the last instalment of the techniques series (for now at least) is caramel. i should note that the combination of the pâte sablée and the chocolate cream is a perfectly adequate dessert and no further additions are required. however if you wanna get crazy then the additions can add your own signature to a dessert, either by upping the decadence factor or just adding your own enhancements. you could top or serve the tart with fresh raspberries or a chantilly cream or a coffee flavoured cream. you could top the tart with a sprinkling of toasted pistachios to add colour and texture. there are a myriad of options.

having added whiskey to my pecan pie a few weeks earlier i was interested to see what whiskey would do to a straight up caramel. i loved the depth of flavour that the whiskey had added to the pie and i thought a boozy hit to the chocolate (though probably completely over the top since the chocolate was pretty rich already) would add an unexpected twist to the tart. so enough why and more how…

i started by chopping up some pecans. i can’t tell you exactly why i did this but i felt like the nuts would help carry the caramel. i went with a rough chop but how much or little chopping is up to you. this was about 30g of pecans.


all cut up about it

when you are making caramel makes sure all your ingredients are prepped and at hand. i wasn’t following a recipe so i hadn’t measured the ingredients out but i laid out what i thought i needed.

i started with 4 tablespoons of demerara sugar. i usually make caramel with castor sugar and wanted to see if a more flavourful sugar made a difference. its important that the layer of sugar is relatively thin and even.

when you are caramelising sugar you can choose to dissolve the sugar in water first and then boil off the water before the caramelisation takes place…or you place some sugar in a pan and let it caramelise. both options have their difficulties. when you dissolve you can get areas of crystallisation which means that your caramel won’t be perfectly smooth. when you don’t dissolve you can get unequal heating of the sugar (especially when you have a wonky stove-top like mine) which means that some of the sugar starts to melt before the rest which may result in that ahead-of-its-time sugar being burnt while the rest of the sugar catches up. i would recommend trying both methods and seeing which one works for you. point to note: if you are dissolving you can use any type of sugar you like. if not i would highly recommend sticking to a fine castor sugar. it  just gives you a batter chance of not burning the caramel when the sugar is fine. the choice of demerara here resulted in a very dark caramel.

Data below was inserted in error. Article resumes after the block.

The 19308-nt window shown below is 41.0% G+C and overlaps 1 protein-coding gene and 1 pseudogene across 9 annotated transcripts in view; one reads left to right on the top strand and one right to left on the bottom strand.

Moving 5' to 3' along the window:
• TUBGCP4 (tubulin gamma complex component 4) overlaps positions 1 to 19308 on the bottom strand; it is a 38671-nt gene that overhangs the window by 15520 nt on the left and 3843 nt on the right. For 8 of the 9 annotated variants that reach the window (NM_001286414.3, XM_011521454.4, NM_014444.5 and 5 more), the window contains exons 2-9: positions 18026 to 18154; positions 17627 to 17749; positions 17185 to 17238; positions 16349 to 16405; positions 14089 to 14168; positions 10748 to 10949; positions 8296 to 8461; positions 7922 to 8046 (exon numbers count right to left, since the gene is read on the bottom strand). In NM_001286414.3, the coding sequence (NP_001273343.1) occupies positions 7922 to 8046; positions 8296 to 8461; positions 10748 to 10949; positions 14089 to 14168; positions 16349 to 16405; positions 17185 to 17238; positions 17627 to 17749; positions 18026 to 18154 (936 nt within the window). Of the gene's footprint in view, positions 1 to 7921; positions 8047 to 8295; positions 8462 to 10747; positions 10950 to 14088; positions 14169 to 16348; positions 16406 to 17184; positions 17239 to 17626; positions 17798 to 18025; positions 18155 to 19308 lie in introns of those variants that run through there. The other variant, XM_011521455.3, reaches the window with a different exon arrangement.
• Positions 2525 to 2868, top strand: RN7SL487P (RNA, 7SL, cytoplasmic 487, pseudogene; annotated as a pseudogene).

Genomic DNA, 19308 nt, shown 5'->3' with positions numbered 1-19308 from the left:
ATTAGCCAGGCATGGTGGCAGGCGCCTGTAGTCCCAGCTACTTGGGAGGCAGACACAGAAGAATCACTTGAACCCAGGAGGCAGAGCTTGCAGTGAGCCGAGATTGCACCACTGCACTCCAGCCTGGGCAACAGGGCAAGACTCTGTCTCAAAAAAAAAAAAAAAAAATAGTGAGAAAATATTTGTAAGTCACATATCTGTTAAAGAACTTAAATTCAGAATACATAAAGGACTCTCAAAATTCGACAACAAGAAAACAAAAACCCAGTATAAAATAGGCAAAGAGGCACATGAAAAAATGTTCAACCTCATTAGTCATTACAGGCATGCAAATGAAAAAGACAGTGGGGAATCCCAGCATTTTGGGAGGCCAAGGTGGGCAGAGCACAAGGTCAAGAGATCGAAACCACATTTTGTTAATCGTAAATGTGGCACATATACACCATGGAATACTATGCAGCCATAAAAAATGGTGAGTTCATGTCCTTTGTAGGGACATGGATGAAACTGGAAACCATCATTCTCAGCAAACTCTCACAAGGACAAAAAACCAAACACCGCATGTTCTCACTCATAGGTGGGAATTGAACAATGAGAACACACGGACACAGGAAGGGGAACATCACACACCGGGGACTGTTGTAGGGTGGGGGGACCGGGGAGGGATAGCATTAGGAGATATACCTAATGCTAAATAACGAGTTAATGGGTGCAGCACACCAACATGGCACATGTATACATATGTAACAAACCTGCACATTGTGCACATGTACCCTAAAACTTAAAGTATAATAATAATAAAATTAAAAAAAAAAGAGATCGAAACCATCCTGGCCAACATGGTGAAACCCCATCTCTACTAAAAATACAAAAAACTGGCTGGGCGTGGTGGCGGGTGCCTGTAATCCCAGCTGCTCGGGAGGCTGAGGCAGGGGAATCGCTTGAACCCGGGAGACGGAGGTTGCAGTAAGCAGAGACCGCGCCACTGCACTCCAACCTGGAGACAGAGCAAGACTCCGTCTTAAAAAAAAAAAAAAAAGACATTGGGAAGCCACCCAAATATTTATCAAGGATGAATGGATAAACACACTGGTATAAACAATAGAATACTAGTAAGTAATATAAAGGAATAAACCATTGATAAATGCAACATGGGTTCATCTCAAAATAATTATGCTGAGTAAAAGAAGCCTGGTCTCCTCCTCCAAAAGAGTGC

that spoon in the image on the left was a very naughty spoon and had no business being there…even if the holder of the spoon was stressed that the sugar was heating unevenly and thought mixing would help. it doesn’t help. all that happens is that you end up with a hard lump of solid sugar on the spoon. then you scrape it off with a knife and you end up with large lumps in your melted sugar, which you then have to let melt again, all the while knowing that the caramel is getting darker and darker (more bitter).

so my friends, i know its hard but leave that sugar alone until its all melted.

i then added a generous blob of butter, i would estimate around 2 tablespoons.

gently swirl the butter in before you get in there with a spoon. i then added too much whiskey and then once the whiskey had cooked off a bit, in went the pecans.

you see from the images that i got a very dark caramel. it was bitter. 😦

at this stage i left the caramel to cool and went back to prepping the tart shell. i was seriously considering leaving out the caramel. the chocolate cream was already a rich dark chocolate flavour. adding a bitter element would ruin the tart.

it is important to add elements that balance each other. its also important that each element tastes good on its own. add components to enhance, not fix. if each component of your dish tastes good on its own you’re on to a winner. then before combining check that they compliment each other. be critical with those tastebuds of yours.

while i was rolling out the pastry a thought struck me. i rummaged in the grocery cupboard for a bit and finally found some golden syrup. i added a few squirts to the caramel and boom! back in the game! though still a deep dark flavour, the golden syrup had helped to equalise the bitter after taste.

after blind baking the tart shell i spooned in the caramel and spread it as evenly as possible. i then added the chocolate cream on top and baked it for around 11 minutes.

you will see that the baked chocolate was slightly darker colour. it had also formed a skin on the top of the tart.

removing the cooled tart from the tart pan revealed a beautifully golden crust. for me the true test of a pastry shell is the cutting. if you can cut into it without it breaking then you’ve got good crust. i had good crust 🙂


all my wildest dreams come true!

the filling though…i mean…wow! light and creamy in texture, rich and decadent in taste with the occasional boozy hit.

the caramel layer was not visibly discernible and from what i can gather the pecans soaked up the whiskey caramel flavour. what this meant was more of a scattering of the caramel instead of a solid layer. it actually worked out well because i think a more solid layer may have proved to be overwhelming.

i would recommend that if you are adding a caramel base to your tart that you don’t prick the base. some of the caramel oozes through the holes and makes the tart stick to the tart pan.

in short it was a success. the tart actually tasted better the next day. i kept it tightly wrapped up in the fridge.

i hoped these technique posts are helpful.

lessons learnt: fine sugar is better for making caramel.

lesson learnt: i have a heavy hand with whiskey 🙂






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